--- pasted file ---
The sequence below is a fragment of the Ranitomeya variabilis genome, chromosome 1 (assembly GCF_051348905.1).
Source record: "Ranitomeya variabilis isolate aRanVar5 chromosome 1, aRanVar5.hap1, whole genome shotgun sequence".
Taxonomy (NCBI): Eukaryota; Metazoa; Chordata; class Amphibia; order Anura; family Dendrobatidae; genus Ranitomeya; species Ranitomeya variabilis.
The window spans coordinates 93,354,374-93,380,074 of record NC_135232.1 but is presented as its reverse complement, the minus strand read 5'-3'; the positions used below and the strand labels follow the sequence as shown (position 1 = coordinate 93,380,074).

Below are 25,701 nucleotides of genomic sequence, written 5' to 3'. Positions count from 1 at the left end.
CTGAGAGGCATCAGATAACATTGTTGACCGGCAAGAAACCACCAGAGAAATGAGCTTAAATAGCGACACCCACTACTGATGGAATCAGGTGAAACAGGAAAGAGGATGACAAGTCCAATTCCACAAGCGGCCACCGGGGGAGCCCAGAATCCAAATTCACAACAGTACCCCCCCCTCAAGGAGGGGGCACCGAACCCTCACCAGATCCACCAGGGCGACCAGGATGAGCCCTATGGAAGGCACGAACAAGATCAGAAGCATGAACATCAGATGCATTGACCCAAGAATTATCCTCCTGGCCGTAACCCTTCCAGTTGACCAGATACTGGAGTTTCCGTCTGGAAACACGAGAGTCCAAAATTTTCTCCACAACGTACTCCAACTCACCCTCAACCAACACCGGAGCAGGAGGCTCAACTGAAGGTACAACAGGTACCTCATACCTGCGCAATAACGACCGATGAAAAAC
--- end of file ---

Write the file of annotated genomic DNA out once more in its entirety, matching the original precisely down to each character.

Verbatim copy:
The sequence below is a fragment of the Ranitomeya variabilis genome, chromosome 1 (assembly GCF_051348905.1).
Source record: "Ranitomeya variabilis isolate aRanVar5 chromosome 1, aRanVar5.hap1, whole genome shotgun sequence".
Taxonomy (NCBI): Eukaryota; Metazoa; Chordata; class Amphibia; order Anura; family Dendrobatidae; genus Ranitomeya; species Ranitomeya variabilis.
The window spans coordinates 93,354,374-93,380,074 of record NC_135232.1 but is presented as its reverse complement, the minus strand read 5'-3'; the positions used below and the strand labels follow the sequence as shown (position 1 = coordinate 93,380,074).

Below are 25,701 nucleotides of genomic sequence, written 5' to 3'. Positions count from 1 at the left end.
CTGAGAGGCATCAGATAACATTGTTGACCGGCAAGAAACCACCAGAGAAATGAGCTTAAATAGCGACACCCACTACTGATGGAATCAGGTGAAACAGGAAAGAGGATGACAAGTCCAATTCCACAAGCGGCCACCGGGGGAGCCCAGAATCCAAATTCACAACAGTACCCCCCCCTCAAGGAGGGGGCACCGAACCCTCACCAGATCCACCAGGGCGACCAGGATGAGCCCTATGGAAGGCACGAACAAGATCAGAAGCATGAACATCAGATGCATTGACCCAAGAATTATCCTCCTGGCCGTAACCCTTCCAGTTGACCAGATACTGGAGTTTCCGTCTGGAAACACGAGAGTCCAAAATTTTCTCCACAACGTACTCCAACTCACCCTCAACCAACACCGGAGCAGGAGGCTCAACTGAAGGTACAACAGGTACCTCATACCTGCGCAATAACGACCGATGAAAAAC